Changes to Retirement Interest Only Mortgages in 2019

Changes by the Financial Conduct Authority in 2018 has had an impact on the range of products available for clients aged over 55 years. Changes in regulation have resulted in more lenders offering more products for later life lending.

Retirement Interest Only mortgages have become more widely available as a result of the FCA’s changes, with many more lenders becoming encouraged to enter the market. Retirement interest only (RIO) mortgages usually come with a lower rate and the possibility of borrowing a higher percentage of the value of a property but they also come with a monthly commitment.

Whilst a borrower may be able to afford the payments at the outset of the mortgage, care should be taken to consider the impact on income when the borrower(s) retire and if a joint mortgage when one of the borrowers dies.

Why do borrowers consider Retirement Mortgages?

As a mortgage advisory firm, we are getting an increasing level of enquiries from potential clients aged over 55 years but still liable for a reasonable mortgage debt on their home, in most cases these mortgages are on an interest-only basis.

We also get enquiries from potential clients looking to consolidate existing debt, usually credit card debt, as they approach retirement; as well as those looking to release equity from their property for a variety of other reasons such as providing deposits for their children to buy homes or improvements to their own homes.

Until last year, there were not many options available to these borrowers, they would have been looking at an equity release mortgage, home reversion scheme or maybe downsizing to release the required amount of cash. A small number of lenders also offered retirement interest-only mortgages.

What mortgage options were there for older borrowers before the FCA’s changes?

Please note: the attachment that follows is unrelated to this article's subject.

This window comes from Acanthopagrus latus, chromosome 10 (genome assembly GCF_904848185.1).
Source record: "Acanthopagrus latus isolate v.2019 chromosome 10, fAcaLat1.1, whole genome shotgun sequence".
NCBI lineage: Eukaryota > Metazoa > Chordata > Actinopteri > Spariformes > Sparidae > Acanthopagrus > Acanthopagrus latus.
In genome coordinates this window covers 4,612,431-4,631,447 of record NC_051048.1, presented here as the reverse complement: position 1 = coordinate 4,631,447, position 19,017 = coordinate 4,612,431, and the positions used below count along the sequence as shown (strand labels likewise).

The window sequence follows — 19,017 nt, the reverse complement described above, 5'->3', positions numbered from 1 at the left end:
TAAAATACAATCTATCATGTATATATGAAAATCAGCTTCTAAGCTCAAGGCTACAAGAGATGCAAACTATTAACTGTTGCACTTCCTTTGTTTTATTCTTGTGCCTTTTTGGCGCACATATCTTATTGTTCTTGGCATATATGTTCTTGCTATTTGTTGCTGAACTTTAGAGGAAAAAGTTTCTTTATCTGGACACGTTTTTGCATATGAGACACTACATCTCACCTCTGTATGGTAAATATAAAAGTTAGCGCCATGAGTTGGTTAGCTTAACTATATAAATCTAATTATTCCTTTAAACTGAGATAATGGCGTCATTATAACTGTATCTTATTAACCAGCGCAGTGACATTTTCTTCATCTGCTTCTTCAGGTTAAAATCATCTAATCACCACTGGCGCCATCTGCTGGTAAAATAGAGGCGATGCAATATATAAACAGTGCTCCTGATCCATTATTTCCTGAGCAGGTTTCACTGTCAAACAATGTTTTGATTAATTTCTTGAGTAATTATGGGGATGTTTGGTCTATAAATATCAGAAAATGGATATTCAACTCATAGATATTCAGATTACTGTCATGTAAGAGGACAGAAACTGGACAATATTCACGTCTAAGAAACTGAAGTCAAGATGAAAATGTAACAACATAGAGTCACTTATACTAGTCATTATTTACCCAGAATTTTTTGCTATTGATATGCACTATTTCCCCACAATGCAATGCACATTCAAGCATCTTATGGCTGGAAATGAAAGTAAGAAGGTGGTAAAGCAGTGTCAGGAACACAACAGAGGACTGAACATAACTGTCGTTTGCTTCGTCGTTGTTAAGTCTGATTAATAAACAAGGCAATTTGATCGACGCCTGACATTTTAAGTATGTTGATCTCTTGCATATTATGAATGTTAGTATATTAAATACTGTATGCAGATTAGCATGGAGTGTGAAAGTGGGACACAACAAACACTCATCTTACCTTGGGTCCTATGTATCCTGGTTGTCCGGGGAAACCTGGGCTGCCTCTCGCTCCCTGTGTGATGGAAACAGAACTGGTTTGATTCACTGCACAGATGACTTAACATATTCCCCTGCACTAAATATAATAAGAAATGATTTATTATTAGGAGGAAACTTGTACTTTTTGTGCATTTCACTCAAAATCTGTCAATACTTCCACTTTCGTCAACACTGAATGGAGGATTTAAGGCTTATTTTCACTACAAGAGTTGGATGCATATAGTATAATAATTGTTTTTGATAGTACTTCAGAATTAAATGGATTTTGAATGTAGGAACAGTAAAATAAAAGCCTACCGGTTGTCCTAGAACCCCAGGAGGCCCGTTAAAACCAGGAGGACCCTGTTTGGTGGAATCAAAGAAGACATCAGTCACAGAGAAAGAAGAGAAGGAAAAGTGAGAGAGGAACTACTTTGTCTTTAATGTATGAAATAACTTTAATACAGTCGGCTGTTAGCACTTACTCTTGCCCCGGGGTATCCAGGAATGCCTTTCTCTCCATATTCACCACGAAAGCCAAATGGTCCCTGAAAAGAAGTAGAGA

Equity release mortgages were much more common for older borrowers but tended to have higher interest rates than RIO mortgages. Added to that, equity release mortgages allowed borrowers to “roll up” the interest instead of making regular monthly interest payments with the resultant erosion of capital.

Whilst there is undoubtedly a need for this type of mortgage, many potential borrowers were uncomfortable with the high rates and loss of capital and potential inheritance for their beneficiaries.

Home reversion schemes, involving the sale of a percentage of the property to a financial institution in return for a cash sum (or lifetime income) and the right to live in the property for life have fallen out of favour for most borrowers with recent improvements to equity release mortgages over the last 10 years or so, had similar drawbacks in the eyes of the borrower.

What’s changed for Retirement Interest Only Mortgages?

Retirement interest-only mortgages have existed for many years but had tended to be offered by only a few lenders notably Halifax and Nationwide. All lenders withdrew from this market during the banking crisis at the end of the last decade. Retirement interest-only mortgages offer an interest-only mortgage arrangement for the life of the borrower or the last survivor in the case of joint borrowers.

Until March 2018, the Financial Conduct Authority (FCA) required that anyone advising in these Later Life Mortgages needed more qualifications than advisors operating only in the conventional mortgage market place for younger borrowers.